Peaceful protesters lament violence at George Floyd demonstrations, but understand rage behind it
Calvetta Williams, founder of Mothers Against Violence in Des Moines, Iowa, is all about peaceful protest. She organized a march through the city Saturday that began and ended without a hint of violence.
Yet, one day earlier, as the 49-year-old watched people smash windows in a haze of tear gas, she understood the frustration and rage that caused some to lash out.
"I'm angry, too," Williams said. "I'm a black mother with two black sons, and I'm tired of using hashtags with the names of people murdered by police officers. … We can't just sit on the sidelines anymore."
Her words typified the complicated, conflicting reactions among activists, community leaders and civil rights historians to the violence sparked by the death of George Floyd, an unarmed, handcuffed black man who died in the custody of Minneapolis police.
On the one hand, violence sabotages a message of social justice and may prove counterproductive. On the other, fury over Floyd's death is understandable – and it could be effective in changing public consciousness.
Over the past several days, some demonstrations in cities across the USA have turned violent – resulting in vandalism, looting, arson, tear gas and arrests.
Even after four officers involved in Floyd's death were fired, and one was charged with third-degree murder and manslaughter, violence extended from D.C. to LA. President Donald Trump vowed to "stop mob violence and stop it cold" and blamed "radical left-wing" agitators.
Protesters set Minneapolis police's 3rd Precinct ablaze May 28. Protests continued around the city after the death of George Floyd, a black man who died in police custody.
A half-dozen states activated National Guard troops Saturday. Mayors across the country imposed curfews. Still, one overriding image on cable news Saturday was a burning police car.
Williams said she does not condone such conduct, but she recognizes violence is a statement of community anger about police brutality.
"I think it enhances the message" of demonstrations, she said. "How many times do we have to say our lives matter? … A building can be put back up. George Floyd, he can't be put back home."
In Minneapolis, Korey Dean Sr., 46, founder of the Man Up Club, which mentors young black males, said he helped former NBA player Royce White organize a demonstration Friday beginning at U.S. Bank Stadium.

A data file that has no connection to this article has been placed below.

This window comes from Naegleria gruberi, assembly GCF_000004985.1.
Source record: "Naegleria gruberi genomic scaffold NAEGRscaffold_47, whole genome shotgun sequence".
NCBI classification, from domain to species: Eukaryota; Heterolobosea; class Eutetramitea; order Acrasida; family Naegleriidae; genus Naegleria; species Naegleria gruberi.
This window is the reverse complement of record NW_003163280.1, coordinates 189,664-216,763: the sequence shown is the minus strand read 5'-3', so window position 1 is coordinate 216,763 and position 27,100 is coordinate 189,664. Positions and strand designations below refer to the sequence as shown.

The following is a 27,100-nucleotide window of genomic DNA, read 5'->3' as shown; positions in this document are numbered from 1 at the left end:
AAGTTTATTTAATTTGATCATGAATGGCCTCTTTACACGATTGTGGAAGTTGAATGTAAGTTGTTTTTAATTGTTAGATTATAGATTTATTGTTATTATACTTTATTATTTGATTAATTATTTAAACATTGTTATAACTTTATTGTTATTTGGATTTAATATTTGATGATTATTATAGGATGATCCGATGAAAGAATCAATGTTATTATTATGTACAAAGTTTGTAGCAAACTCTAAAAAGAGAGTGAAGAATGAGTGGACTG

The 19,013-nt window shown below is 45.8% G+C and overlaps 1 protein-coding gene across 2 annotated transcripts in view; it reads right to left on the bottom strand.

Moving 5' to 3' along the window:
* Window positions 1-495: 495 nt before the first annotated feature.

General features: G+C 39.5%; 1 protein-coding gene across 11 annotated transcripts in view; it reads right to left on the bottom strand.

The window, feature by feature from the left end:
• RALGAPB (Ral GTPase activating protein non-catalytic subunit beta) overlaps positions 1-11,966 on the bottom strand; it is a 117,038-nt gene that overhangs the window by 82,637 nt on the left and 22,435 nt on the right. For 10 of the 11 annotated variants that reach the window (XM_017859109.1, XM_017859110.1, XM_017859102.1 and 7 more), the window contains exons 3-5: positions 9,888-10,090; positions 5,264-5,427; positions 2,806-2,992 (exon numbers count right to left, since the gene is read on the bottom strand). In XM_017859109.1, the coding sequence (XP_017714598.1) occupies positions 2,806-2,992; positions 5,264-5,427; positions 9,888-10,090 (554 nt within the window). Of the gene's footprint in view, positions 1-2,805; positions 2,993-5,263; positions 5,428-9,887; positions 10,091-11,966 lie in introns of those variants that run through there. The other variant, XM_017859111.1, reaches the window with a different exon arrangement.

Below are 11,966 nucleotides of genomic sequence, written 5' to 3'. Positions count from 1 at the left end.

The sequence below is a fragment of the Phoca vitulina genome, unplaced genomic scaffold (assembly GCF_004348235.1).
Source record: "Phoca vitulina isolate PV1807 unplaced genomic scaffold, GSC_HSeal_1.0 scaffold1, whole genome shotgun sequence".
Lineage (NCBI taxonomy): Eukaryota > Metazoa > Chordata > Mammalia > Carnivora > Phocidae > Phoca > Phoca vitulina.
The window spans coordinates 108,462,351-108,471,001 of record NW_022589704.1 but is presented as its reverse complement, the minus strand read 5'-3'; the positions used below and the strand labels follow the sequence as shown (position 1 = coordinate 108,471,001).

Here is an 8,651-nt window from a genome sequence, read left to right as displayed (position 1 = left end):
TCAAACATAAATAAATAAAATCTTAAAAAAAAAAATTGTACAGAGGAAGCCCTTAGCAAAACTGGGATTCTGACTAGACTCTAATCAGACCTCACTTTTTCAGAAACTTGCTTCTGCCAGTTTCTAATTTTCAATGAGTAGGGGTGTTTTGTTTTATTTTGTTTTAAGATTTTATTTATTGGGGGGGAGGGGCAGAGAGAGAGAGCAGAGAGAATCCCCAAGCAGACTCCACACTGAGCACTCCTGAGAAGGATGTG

A small group of pro basketball players and their friends, dressed in black, led a parade that quickly swelled in numbers.
Marchers knelt in silence at bridge crossings, prayed and delivered speeches during a 3-mile walk that ended long before curfew. "We started with 300, and we finished with 15,000 people," Dean said. "Not one fight, incident or argument. That is absolutely phenomenal."
Former Iowa State basketball player Royce White speaks as peaceful protesters take over the Hennepin Avenue Bridge in Minneapolis on May 29.
Dean said the event was a statement of unity against injustice – a manifesto that "police brutality can no longer be tolerated in our city."
Though the message of peace succeeded locally, he said, it didn't get national news coverage. Instead, media focused on looting, burning buildings and vandals.
"But that's only by a small population in the Twin Cities, and in no way represents the people of goodwill who are out here," Dean said.
'Throwing tea into Boston Harbor is looting'
Michael G. Long, editor of "We the Resistance: Documenting a History of Nonviolent Protest in the United States," said mayhem is not an effective tool to achieve the goals of a movement.
"Riots alienate sympathizers," Long said. "They alienate the people who can affect policy."
At the same time, he said, rioting is a way for the abused to defend themselves or to be noticed. Sometimes, that's the point: "The thing about violent protests is they get wider societal attention. It can be effective in raising public consciousness," he said.
Long noted that Martin Luther King Jr. saw violence as "a cry of the oppressed" but denounced it, in part because he believed, like Mahatma Gandhi, that a peaceful goal requires peaceful means.
Long said violence against injustice and abuse is a founding principle of the USA, starting in the Revolutionary War. "Throwing tea into Boston Harbor is looting," he said. "The U.S. was formed in the crucible of violent protests."
Though the historic impact of ongoing demonstrations remains to be seen, Long said, "You can be sure after these protests – these peaceful and violent protests – there will be reforms."
Robin Kelley, a professor of history at UCLA, credited uprisings in approximately 125 cities from 1964 to 1972 with more robust public oversight committees and the Kerner Commission report in 1968, which found institutionalized racism was driving urban violence.
"Reforms have been implemented ... in response to rebellion, in response to unrest, in response to disruption," he said.
Kelley said a victory to come out of more recent uprisings has been the new wave of district attorneys elected in places such as Philadelphia and Chicago who prosecute police officers more aggressively. He noted that without past uprisings, it's unlikely the four officers involved in Floyd's death would have been fired so swiftly, days after video of his final moments went viral.